9. Factors relating to the development of respiratory symptoms in coffee process workers.

    PubMed

    Thomas, K E; Trigg, C J; Baxter, P J; Topping, M; Lacey, J; Crook, B; Whitehead, P; Bennett, J B; Davies, R J

    1991-05-01

    After several cases of occupational asthma had been reported in a coffee processing factory in England, 197 coffee workers representing 80% of the production workforce were studied to determine the factors affecting the development of work related respiratory symptoms of wheeze, cough, and dyspnoea. Two computer administered questionnaires concerning the presence of respiratory symptoms and the occurrence of work related respiratory symptoms were used. Workers underwent skin prick testing to green coffee bean extract (GCB) and 11 common inhalant allergen extracts and bronchial provocation testing with methacholine. The presence of specific immunoglobulin E (IgE) antibodies to GCB and castor bean extract (CAB) were determined by a radioallergosorbent test (RAST). The prevalence of work related respiratory symptoms was 12.7%, bronchial hyperresponsiveness 30%, atopy 54%, positive GCB skin prick test 14.7%, positive GCB RAST 14%, and positive CAB RAST 14.7%. None of the workers was sensitised to fungi present in the factory and the numbers of certain species of fungi, despite being greater than may be found out of doors or in an uncontaminated indoor environment, were fewer than are generally associated with the presence of work related respiratory symptoms among agricultural workers. Storage mites were not isolated. Green coffee bean extract and CAB RAST were significantly correlated using the McNemar test but there was limited allergenic cross reactivity in RAST inhibition studies of the two extracts. The only factors that were significantly and independently associated with work related symptoms were CAB RAST and duration of employment. Bronchial hyperresponsiveness was not independently associated with work related respiratory symptoms. The significant independent associations of bronchial hyperresponsiveness included GCB RAST, duration of employment, and resting forced expiratory volume in one second. Exposure to CAB, a highly potent antigen, may be overriding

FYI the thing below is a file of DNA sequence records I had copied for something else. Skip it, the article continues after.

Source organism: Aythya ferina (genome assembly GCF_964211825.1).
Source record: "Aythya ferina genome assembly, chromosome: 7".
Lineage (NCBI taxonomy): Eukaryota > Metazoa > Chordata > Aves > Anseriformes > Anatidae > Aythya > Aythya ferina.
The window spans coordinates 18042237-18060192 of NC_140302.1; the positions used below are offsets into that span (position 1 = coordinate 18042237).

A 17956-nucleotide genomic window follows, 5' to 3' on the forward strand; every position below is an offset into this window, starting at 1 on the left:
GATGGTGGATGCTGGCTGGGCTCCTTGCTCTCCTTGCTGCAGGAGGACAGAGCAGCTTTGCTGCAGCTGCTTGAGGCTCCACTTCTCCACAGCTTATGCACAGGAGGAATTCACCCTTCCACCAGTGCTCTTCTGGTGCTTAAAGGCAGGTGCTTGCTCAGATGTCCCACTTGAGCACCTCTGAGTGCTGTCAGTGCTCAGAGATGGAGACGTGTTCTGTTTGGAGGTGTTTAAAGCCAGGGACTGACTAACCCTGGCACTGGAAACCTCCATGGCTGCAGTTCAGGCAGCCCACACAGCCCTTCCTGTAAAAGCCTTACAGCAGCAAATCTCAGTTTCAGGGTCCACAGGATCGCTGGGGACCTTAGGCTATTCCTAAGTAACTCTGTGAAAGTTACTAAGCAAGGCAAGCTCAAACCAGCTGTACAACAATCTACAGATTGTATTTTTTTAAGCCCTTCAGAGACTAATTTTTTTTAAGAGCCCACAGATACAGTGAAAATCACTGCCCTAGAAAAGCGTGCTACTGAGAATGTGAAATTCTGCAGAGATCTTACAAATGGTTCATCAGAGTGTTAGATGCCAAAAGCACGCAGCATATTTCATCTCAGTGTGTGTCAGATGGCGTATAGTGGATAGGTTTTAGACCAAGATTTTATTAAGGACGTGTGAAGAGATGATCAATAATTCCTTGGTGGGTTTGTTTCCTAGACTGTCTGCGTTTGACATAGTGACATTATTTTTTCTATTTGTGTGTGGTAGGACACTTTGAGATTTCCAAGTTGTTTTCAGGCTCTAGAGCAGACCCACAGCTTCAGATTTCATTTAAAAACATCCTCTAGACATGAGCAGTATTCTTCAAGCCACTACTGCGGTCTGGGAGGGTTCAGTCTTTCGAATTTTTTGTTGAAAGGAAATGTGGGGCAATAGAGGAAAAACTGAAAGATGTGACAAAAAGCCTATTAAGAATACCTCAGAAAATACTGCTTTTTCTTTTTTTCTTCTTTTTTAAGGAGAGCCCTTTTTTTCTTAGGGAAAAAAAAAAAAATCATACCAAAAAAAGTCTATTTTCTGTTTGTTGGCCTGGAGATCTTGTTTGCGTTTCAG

10. Acute effects of a winter air pollution episode on pulmonary function and respiratory symptoms of children

    SciTech Connect

    Hoek, G.; Brunekreef, B. )

    1993-09-01

    The acute respiratory effects of a wintertime air pollution episode were studied in a general population sample of 112 children who were 7-12 y of age and who lived in a nonurban community. Spirometry was performed on 6 d, with a fixed interval of 3 wk between successive tests. During an air pollution episode, an additional pulmonary function test was made. Acute respiratory symptoms of the children were noted in a diary. Ambient concentrations of sulfur dioxide, black smoke, particulate matter with an aerodynamic diameter less than 10 microns, and nitrogen dioxide were considered as exposure variables. The association of air pollution with pulmonary function and prevalence of acute respiratory symptoms was assessed by individual linear regression analysis and time series analysis, respectively. In February 1991, an air pollution episode occurred during which daily average sulfur dioxide concentrations were slightly above 100 micrograms/m3, and particulate matter (with an aerodynamic diameter of less than 10 microns) concentrations reached 174 micrograms/m3. During the episode, forced vital capacity, forced expiratory volume in 1 s, and maximal mid-expiratory flow were lower than on baseline tests. Significant negative associations were found between the concentration of sulfur dioxide, black smoke, and particulate matter with an aerodynamic diameter of less than 10 microns. No association between prevalence of acute respiratory symptoms and the concentration of these compounds was found.